This sequence of sweeps (from elevation 0.401 to 25.999 and back down to 1.000) is considered a "volume" of radar data.

The processing used for the WSR74C for this project consisted of transferring the raw (SIGMET format) radar sweep data to universal format (which will be referred to as "uf data") using the TRMM-RSL library. The 3D gridded radar data has been produced by using the MMM-SPRINT program. Since a "volume" as defined earlier (a complete sequence of sweeps) is required for the gridded format, it is customary to also refer to the gridded format as a "volume". (SPRINT was used to grid both the WSR74C and the NEXRAD radar data.)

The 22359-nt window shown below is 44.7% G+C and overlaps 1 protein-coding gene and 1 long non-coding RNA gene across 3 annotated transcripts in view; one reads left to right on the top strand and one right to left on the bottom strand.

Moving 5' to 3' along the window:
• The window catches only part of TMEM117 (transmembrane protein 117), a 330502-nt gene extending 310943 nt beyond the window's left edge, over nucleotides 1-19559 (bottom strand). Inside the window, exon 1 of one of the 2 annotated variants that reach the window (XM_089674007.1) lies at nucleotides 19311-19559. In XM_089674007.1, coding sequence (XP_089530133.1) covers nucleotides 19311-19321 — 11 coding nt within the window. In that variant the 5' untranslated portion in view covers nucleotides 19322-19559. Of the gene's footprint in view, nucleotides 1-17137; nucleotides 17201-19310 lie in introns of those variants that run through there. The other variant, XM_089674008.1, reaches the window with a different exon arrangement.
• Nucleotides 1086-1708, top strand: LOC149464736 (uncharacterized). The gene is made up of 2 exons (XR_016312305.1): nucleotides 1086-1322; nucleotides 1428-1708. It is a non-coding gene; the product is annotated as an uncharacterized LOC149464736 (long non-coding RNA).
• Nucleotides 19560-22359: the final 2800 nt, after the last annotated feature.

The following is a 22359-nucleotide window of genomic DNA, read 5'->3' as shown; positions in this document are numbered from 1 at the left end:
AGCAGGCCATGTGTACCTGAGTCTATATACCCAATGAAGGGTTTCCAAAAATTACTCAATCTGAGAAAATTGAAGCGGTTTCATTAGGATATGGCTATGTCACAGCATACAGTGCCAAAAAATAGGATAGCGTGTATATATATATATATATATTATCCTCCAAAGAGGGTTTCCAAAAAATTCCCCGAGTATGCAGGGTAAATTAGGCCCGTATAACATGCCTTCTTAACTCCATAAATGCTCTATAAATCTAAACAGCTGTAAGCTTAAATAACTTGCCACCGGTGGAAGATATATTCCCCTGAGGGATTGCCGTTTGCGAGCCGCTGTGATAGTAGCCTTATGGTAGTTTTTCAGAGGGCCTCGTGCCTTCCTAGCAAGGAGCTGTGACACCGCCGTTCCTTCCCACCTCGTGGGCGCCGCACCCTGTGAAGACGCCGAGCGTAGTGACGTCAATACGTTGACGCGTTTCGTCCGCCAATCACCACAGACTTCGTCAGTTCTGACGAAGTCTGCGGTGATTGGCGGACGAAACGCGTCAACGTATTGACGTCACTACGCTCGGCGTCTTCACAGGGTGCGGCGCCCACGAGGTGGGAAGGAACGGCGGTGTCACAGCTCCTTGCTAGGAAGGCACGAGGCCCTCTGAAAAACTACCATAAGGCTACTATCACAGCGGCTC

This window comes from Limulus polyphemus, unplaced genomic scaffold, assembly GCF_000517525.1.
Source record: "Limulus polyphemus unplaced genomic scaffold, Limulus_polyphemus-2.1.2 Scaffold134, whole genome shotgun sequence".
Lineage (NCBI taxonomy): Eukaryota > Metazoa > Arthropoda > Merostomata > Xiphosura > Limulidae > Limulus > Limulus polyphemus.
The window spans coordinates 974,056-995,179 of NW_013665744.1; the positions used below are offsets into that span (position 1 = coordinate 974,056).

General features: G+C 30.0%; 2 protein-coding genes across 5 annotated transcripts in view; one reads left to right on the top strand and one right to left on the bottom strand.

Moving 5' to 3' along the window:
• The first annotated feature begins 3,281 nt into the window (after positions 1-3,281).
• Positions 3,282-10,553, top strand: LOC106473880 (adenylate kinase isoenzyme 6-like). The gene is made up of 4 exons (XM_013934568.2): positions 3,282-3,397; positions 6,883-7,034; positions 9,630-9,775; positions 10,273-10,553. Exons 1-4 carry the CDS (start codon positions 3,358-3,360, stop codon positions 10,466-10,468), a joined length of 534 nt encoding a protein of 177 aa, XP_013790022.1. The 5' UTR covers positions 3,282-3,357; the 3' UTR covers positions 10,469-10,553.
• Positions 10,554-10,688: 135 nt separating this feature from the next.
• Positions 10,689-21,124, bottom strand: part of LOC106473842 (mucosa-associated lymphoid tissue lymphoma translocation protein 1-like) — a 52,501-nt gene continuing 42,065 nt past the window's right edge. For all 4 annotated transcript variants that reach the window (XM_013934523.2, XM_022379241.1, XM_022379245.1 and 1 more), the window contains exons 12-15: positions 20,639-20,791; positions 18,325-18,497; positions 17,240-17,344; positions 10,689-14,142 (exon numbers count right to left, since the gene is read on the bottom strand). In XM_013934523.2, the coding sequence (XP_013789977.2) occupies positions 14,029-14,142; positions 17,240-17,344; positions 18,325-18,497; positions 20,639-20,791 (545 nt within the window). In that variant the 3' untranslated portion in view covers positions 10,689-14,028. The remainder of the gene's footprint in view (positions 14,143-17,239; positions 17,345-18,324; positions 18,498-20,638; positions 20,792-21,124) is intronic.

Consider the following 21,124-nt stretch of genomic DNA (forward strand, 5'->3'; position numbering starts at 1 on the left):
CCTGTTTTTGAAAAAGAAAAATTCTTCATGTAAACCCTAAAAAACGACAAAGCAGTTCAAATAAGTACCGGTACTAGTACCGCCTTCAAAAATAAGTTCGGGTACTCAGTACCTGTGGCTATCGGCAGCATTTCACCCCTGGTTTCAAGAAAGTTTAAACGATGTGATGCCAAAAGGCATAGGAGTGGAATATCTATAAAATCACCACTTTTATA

The error associated with processing the radar data from raw sweeps to gridded format should be considered. F. Merceret investigated the standard deviation for the reflectivity, Z, for the WSR74C to be about 1.1 dB without averaging the bins. He also noted that the 74C averages 4 bins radially. (He did not pursue the result of the averaging.) The exact number is not as important here as the recognition of its existence. This error is compounded by the fact that it is necessary to do all of the processing using a single operating system. Different systems use different algorithms for floating point round off. The error is typically on the order of 2dBZ (LJ Miller personal communication).

Fig 1: This figure shows one example of a single volume that was processed using different machines. These differences are not large, but there is a large tail with a very small fraction having differences as large as 8 to 10 dBZ.